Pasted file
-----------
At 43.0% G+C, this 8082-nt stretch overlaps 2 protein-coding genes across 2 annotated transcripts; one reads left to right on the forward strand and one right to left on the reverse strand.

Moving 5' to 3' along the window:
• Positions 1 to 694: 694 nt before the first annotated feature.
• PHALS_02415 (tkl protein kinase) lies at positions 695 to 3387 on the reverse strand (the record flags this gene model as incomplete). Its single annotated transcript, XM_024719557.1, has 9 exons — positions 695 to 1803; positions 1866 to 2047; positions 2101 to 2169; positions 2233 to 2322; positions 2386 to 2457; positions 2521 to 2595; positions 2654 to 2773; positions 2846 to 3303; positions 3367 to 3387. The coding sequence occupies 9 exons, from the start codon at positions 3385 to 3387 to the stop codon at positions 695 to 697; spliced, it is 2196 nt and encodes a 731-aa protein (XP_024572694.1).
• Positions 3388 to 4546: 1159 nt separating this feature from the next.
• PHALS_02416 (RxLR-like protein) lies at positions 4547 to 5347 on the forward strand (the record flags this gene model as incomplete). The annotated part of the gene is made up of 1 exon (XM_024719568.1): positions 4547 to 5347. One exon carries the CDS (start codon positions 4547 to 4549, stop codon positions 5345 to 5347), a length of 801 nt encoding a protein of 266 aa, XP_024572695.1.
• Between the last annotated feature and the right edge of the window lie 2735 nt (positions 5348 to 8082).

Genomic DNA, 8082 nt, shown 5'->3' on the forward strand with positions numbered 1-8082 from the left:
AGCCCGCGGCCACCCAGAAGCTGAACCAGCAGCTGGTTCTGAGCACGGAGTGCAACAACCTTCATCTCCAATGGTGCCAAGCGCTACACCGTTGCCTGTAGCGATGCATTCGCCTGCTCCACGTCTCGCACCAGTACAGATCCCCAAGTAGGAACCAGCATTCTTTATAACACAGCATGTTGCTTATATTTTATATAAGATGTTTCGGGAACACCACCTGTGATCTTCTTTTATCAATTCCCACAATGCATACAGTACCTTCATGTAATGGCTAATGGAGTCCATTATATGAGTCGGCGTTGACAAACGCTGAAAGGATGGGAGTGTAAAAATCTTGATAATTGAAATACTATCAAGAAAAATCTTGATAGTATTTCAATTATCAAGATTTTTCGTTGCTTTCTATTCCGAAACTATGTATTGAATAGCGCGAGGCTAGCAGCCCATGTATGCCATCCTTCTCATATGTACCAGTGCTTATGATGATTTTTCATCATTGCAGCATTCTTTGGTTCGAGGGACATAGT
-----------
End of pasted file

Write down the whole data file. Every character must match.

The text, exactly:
At 43.0% G+C, this 8082-nt stretch overlaps 2 protein-coding genes across 2 annotated transcripts; one reads left to right on the forward strand and one right to left on the reverse strand.

Moving 5' to 3' along the window:
• Positions 1 to 694: 694 nt before the first annotated feature.
• PHALS_02415 (tkl protein kinase) lies at positions 695 to 3387 on the reverse strand (the record flags this gene model as incomplete). Its single annotated transcript, XM_024719557.1, has 9 exons — positions 695 to 1803; positions 1866 to 2047; positions 2101 to 2169; positions 2233 to 2322; positions 2386 to 2457; positions 2521 to 2595; positions 2654 to 2773; positions 2846 to 3303; positions 3367 to 3387. The coding sequence occupies 9 exons, from the start codon at positions 3385 to 3387 to the stop codon at positions 695 to 697; spliced, it is 2196 nt and encodes a 731-aa protein (XP_024572694.1).
• Positions 3388 to 4546: 1159 nt separating this feature from the next.
• PHALS_02416 (RxLR-like protein) lies at positions 4547 to 5347 on the forward strand (the record flags this gene model as incomplete). The annotated part of the gene is made up of 1 exon (XM_024719568.1): positions 4547 to 5347. One exon carries the CDS (start codon positions 4547 to 4549, stop codon positions 5345 to 5347), a length of 801 nt encoding a protein of 266 aa, XP_024572695.1.
• Between the last annotated feature and the right edge of the window lie 2735 nt (positions 5348 to 8082).

Genomic DNA, 8082 nt, shown 5'->3' on the forward strand with positions numbered 1-8082 from the left:
AGCCCGCGGCCACCCAGAAGCTGAACCAGCAGCTGGTTCTGAGCACGGAGTGCAACAACCTTCATCTCCAATGGTGCCAAGCGCTACACCGTTGCCTGTAGCGATGCATTCGCCTGCTCCACGTCTCGCACCAGTACAGATCCCCAAGTAGGAACCAGCATTCTTTATAACACAGCATGTTGCTTATATTTTATATAAGATGTTTCGGGAACACCACCTGTGATCTTCTTTTATCAATTCCCACAATGCATACAGTACCTTCATGTAATGGCTAATGGAGTCCATTATATGAGTCGGCGTTGACAAACGCTGAAAGGATGGGAGTGTAAAAATCTTGATAATTGAAATACTATCAAGAAAAATCTTGATAGTATTTCAATTATCAAGATTTTTCGTTGCTTTCTATTCCGAAACTATGTATTGAATAGCGCGAGGCTAGCAGCCCATGTATGCCATCCTTCTCATATGTACCAGTGCTTATGATGATTTTTCATCATTGCAGCATTCTTTGGTTCGAGGGACATAGT